Photo: Melanie and John Pepper with grandson, Tristan, in Africa.
What happens when a petroleum engineer and lifelong hunter meets a special lady, teaches her how to shoot, then takes her on a Southeast Texas whitetail hunt for the very first time? It’s rather simple: He marries her—on safari in Africa. When John Pepper met his match, Melanie, he awoke the consummate huntress lurking barely under the surface.
John Pepper is a registered professional petroleum engineer in Texas, who specializes in mergers and acquisitions and property valuation. He received his bachelor’s degree in petroleum engineering from the University of Missouri, a master’s in Petroleum Engineering from the University of Houston, and an MBA from the University of Houston. John is the principal of John Pepper, P.E., Petroleum Engineering, an oil and gas consulting firm; the President and chief operating officer of Langham, Pepper & Associates, Inc., an independent oil and gas producer; and a partner with Russel T. Rudy Energy, LLC, an oil and gas mineral acquisition firm.
That first hunt for whitetail would create a bond and an activity that would bring John and Melanie even closer, an activity that Melanie is eager to share. Their four grandchildren have traveled the world hunting, courtesy of grandma and grandpa, who instilled in them a passion for hunting and the importance of family while exposing them to new and exotic cultures—an invaluable education. A true ambassador for hunting, Melanie also dedicates her time to helping those less fortunate, enlisting young women from foster homes for first-time hunting trips. She and John have hunted on six continents together, the most memorable hunt to date being a safari in Africa in 1997—Melanie’s first—where she and John got married. This safari would set the tone for the rest of their lives, and further set the hook John baited years earlier. Melanie received her first hunting award, the prestigious Houston Safari Club Huntress of the Year, in 2008. She has taken nearly 150 SCI trophies, including four that rank in the SCI Top Ten and four Grand Slams, to name but a few.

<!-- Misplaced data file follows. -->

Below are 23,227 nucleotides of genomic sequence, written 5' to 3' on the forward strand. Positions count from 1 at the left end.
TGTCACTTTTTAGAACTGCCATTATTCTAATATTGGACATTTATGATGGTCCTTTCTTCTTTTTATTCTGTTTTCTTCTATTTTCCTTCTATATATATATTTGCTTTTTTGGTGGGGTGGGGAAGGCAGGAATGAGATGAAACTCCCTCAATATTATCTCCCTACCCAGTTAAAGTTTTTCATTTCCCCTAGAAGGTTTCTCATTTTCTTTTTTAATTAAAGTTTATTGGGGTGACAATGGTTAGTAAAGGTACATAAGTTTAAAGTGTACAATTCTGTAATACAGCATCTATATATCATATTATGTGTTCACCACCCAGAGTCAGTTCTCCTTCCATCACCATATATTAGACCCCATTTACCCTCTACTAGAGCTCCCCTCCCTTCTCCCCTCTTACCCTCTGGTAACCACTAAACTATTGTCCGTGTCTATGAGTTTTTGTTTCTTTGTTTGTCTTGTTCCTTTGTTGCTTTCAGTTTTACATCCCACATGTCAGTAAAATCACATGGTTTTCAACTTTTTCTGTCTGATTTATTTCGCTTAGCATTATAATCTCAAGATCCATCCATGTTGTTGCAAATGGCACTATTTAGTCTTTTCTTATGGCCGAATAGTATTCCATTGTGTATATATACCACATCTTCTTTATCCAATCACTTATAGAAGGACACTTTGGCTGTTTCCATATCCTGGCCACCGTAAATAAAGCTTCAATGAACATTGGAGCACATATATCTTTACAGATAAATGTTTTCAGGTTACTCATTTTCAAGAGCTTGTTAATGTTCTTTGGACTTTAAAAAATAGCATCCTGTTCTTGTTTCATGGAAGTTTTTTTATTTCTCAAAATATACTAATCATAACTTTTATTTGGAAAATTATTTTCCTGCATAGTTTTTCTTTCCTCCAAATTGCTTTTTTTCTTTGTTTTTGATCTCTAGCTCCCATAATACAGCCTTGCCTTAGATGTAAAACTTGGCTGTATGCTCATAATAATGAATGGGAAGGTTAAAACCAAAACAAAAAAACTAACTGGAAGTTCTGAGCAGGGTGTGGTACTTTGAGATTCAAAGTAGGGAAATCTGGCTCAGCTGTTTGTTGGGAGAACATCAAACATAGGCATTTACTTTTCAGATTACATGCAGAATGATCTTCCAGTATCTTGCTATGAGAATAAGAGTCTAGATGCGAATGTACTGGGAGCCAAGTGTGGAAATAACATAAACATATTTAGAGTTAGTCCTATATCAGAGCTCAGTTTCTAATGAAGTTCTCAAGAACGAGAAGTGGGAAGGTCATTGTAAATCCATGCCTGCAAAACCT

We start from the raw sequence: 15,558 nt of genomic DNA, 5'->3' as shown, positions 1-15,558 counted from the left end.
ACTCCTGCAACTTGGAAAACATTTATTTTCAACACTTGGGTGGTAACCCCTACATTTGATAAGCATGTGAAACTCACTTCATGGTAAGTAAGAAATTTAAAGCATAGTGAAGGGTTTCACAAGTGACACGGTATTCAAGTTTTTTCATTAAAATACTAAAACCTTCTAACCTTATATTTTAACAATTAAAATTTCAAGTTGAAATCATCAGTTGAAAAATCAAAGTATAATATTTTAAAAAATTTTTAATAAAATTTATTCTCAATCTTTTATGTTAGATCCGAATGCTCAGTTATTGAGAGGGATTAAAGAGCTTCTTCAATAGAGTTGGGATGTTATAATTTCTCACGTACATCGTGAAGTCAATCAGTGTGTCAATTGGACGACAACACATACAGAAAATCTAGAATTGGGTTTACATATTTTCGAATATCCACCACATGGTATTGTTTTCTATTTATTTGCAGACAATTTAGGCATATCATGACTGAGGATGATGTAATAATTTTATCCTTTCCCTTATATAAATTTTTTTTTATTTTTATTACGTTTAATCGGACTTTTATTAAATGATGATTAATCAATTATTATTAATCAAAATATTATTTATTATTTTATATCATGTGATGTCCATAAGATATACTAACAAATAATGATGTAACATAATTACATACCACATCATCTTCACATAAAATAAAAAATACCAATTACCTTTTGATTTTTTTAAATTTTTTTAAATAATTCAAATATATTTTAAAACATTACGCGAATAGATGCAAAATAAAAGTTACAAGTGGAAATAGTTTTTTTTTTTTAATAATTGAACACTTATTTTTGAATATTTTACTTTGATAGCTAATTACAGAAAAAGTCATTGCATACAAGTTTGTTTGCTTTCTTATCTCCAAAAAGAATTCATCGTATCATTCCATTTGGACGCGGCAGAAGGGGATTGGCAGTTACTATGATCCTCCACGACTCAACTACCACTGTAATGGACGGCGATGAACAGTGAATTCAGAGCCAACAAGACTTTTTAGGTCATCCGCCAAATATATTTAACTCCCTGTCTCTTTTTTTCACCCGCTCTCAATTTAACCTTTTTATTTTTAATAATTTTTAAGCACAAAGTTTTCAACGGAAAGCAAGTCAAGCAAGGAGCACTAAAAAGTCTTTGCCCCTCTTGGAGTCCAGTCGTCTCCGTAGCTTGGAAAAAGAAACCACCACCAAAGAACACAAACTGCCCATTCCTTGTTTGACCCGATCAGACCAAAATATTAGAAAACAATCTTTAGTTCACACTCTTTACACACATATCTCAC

If ever the term “power couple” applied to anyone we know, John and Melanie Pepper are the manifestation. John and Melanie’s list of involvement is laudable. Both are Life members of the NRA, Alexander Hamilton-level members of the NRA Ring of Freedom and members of the NRA Hunters’ Leadership Forum President’s Founders Club. In addition, they are Life members of SCI and the Houston Safari Club (HSC) where they have both served as president. Melanie is heavily involved in NRA’s Women’s Leadership Forum as a charter member, demonstrating that more and more women are taking an active leadership role not only in the NRA but in safeguarding our Second Amendment freedoms. Melanie is also an SCI Diana award recipient. The Peppers’ involvement is complete to say the very least.
Giving back is a recurring theme with the Peppers, who work to protect hunters and hunting’s future in America.
When asked why the NRA and its Hunters’ Leadership Forum was important to them, Melanie emphatically states: “John and I want to support a proven leader to fight the global anti-hunting battle being waged by animal rights groups. We want a leader that fights tirelessly against new laws, regulations, ballot initiatives and propaganda efforts that are designed to erase our hunting traditions. We want a leader that is a proven winner in these battles and one that is already uniting hunters, gun owners and conservation organizations to speak with one voice and provide a uniform message. And we want a leader that has the strength, influence and connections that create advocates in our fight that includes its 5 million members and 14 million hunters. John and I know that leader is the NRA through the Hunters’ Leadership Forum. The NRA has successfully defended the Second Amendment for over one hundred years and it is fully capable, willing and ready to do the same for the hunting community. NRA’s HLF gives its members and the entire hunting community the opportunity to have a strong voice of influence on critical issues in protecting our hunting heritage and hunting’s role in wildlife management. As hunters we believe our voice will finally be heard and the tide of anti-hunting public opinion will be turned”